Application of 'crumbling skull' doctrine required apportionment of benefits at 50 percent
The Saskatchewan Court of Appeal has upheld the decision to continue a motor vehicle accident victim’s rehabilitation benefits and its apportionment, despite being characterized as “somewhat arbitrary” after considering the crumbling skull doctrine involving a pre-existing condition.
In Saskatchewan Government Insurance v. Huber, 2022 SKCA 122, Rick Huber was injured in a motor vehicle accident in 2017. Despite treatment from multiple medical practitioners, the pain and loss of motion continued to interfere with Huber’s ability to continue work. He sought and received income replacement benefits and rehab benefits from Saskatchewan Government Insurance (SGI).
In 2018, Huber’s physiotherapist determined that he had achieved maximum medical improvement, and Huber was discharged. A week later, Huber’s income replacement benefits were terminated.
Huber continued to experience neck and back pain and he needed regular chiropractic and massage treatment to return to work. A family doctor wrote to SGI stating that Huber’s accident-related symptoms had returned and required further treatment to “optimize his function and productivity.”
SGI denied Huber’s request and terminated his rehabilitation benefits entirely. SGI found that Huber had reached maximum medical improvement since March 2018 and that any pain or decline in function was due to a pre-existing degenerative condition.
Huber appealed the termination of his rehabilitation benefits to the Automobile Injury Appeal Commission. The Commission overturned SGI’s decision to terminate, finding that Huber’s decline was caused by a mix of both the motor vehicle accident and pre-existing conditions. Thus, the Commission found that Huber was still entitled to those benefits, though not in full.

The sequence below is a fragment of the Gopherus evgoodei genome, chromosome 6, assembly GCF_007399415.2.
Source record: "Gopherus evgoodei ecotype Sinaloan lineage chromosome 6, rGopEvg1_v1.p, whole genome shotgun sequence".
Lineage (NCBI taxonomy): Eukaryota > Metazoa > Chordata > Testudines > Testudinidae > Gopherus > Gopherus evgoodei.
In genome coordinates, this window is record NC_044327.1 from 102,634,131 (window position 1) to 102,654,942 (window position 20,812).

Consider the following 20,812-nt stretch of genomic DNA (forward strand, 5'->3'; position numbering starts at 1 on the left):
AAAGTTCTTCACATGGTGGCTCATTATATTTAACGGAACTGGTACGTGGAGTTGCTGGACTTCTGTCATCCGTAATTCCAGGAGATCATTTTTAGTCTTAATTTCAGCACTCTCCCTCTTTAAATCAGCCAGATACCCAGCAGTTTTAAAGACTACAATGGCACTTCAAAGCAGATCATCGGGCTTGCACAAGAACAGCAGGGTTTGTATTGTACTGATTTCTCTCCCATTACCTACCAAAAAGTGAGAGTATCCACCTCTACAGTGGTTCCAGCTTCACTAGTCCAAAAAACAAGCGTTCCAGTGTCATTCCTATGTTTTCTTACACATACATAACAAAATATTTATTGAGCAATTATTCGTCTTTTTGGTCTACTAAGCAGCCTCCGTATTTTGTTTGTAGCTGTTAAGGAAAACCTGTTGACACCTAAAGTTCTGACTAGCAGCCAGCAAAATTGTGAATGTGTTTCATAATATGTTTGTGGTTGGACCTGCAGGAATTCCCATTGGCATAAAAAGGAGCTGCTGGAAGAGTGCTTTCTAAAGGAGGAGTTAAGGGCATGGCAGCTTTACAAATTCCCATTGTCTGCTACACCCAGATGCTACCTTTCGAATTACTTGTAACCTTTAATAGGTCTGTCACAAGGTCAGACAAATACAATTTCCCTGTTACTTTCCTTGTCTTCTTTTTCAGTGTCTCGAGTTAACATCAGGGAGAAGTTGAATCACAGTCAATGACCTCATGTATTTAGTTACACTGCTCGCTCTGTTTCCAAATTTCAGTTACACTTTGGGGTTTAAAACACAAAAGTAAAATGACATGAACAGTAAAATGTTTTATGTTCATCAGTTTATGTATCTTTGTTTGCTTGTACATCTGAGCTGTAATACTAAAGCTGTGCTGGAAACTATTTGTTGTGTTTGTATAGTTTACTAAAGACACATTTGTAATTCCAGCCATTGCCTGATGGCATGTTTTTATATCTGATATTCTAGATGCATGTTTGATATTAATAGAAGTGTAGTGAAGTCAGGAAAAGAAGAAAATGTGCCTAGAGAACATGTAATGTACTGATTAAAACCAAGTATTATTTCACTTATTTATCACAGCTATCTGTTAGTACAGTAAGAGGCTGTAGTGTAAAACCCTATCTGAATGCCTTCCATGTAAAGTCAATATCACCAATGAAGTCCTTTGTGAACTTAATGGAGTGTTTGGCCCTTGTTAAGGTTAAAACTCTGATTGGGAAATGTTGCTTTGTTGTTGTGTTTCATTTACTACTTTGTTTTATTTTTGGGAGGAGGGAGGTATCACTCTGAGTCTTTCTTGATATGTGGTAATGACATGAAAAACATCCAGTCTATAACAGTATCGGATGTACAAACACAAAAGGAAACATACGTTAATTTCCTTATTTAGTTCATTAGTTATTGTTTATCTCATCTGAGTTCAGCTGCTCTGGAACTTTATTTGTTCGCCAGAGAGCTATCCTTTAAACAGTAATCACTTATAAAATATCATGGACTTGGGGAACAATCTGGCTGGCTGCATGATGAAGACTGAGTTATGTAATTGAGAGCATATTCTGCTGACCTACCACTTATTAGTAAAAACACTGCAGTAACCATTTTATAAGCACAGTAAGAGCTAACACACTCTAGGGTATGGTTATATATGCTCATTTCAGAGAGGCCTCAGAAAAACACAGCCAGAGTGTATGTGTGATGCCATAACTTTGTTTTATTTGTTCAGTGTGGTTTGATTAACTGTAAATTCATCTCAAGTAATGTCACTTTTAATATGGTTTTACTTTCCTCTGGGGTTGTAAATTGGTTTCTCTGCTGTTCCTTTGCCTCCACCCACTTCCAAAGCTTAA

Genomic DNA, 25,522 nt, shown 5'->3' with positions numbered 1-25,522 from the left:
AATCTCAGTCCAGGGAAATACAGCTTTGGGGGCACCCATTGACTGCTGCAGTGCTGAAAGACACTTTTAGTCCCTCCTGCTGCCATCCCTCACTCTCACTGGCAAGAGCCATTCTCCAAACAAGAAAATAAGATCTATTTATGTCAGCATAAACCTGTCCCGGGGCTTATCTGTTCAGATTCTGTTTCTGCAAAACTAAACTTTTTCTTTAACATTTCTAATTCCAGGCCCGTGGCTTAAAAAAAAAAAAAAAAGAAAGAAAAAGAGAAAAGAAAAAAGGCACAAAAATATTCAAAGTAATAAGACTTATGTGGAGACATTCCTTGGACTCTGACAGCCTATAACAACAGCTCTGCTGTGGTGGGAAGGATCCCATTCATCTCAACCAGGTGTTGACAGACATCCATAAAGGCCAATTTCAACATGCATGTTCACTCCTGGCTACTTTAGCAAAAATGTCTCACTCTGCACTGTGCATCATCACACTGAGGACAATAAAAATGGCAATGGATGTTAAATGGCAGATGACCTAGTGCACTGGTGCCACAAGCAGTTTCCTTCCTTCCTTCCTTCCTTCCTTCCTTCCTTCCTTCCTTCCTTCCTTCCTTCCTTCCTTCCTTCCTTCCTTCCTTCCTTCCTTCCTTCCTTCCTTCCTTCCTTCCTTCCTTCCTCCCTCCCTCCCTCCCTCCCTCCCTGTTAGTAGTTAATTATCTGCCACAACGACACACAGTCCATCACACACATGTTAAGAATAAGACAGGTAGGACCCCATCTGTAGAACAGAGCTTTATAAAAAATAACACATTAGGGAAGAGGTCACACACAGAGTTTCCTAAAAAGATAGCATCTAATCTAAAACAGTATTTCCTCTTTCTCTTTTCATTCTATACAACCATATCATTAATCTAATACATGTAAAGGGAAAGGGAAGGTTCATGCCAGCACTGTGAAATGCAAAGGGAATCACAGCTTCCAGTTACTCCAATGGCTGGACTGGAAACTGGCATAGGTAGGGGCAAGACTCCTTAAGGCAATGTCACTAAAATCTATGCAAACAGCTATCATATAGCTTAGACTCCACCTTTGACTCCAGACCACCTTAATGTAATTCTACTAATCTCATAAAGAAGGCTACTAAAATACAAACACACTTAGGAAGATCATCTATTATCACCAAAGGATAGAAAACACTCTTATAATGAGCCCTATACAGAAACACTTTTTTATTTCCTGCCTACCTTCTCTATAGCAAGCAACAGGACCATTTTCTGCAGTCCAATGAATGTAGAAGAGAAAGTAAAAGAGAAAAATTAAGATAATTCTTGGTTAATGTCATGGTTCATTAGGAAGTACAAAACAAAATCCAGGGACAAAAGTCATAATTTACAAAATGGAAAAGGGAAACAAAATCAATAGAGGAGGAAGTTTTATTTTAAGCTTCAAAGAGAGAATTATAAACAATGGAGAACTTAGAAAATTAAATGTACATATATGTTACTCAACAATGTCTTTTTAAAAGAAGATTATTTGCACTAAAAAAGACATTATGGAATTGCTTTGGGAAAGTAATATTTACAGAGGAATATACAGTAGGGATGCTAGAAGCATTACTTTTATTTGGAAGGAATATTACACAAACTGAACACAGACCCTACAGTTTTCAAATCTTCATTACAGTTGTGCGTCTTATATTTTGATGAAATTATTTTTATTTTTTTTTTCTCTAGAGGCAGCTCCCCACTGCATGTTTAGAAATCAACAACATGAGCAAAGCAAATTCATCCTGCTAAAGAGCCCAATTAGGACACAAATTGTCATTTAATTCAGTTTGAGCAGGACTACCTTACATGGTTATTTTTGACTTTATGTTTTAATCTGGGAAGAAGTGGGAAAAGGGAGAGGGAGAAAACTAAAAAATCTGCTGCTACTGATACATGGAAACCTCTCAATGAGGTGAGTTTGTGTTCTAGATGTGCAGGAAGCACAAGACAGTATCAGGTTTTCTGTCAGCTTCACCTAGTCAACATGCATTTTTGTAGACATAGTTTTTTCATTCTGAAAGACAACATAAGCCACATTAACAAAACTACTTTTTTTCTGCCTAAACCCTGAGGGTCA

SGI sought leave to appeal, alleging errors in the Commission’s fact-finding process and the application of the crushing skull doctrine.
The appellate court disagreed.
“Somewhat arbitrary” apportionment due to crumbling skull doctrine, not error
Contrary to SGI’s arguments, the Commission did not err in its fact-finding process, said the court. Neither was there anything on record that supported the assertion that the Commission misapprehended the evidence, said the court.
Further, the appellate court was not persuaded that there was any basis to intervene with the Commission’s apportionment of liability in this case.
The “crumbling skull” doctrine is engaged when a pre-existing condition makes the plaintiff more susceptible to more serious harm from tortious conduct, said the court. The Commission found the doctrine applicable and apportioned liability at 50 percent, said the court.
While an unfortunate choice of words, the appellate court ruled that the Commission did not err in describing the apportionment as “somewhat arbitrary,” even if the estimation of damages involved some guesswork.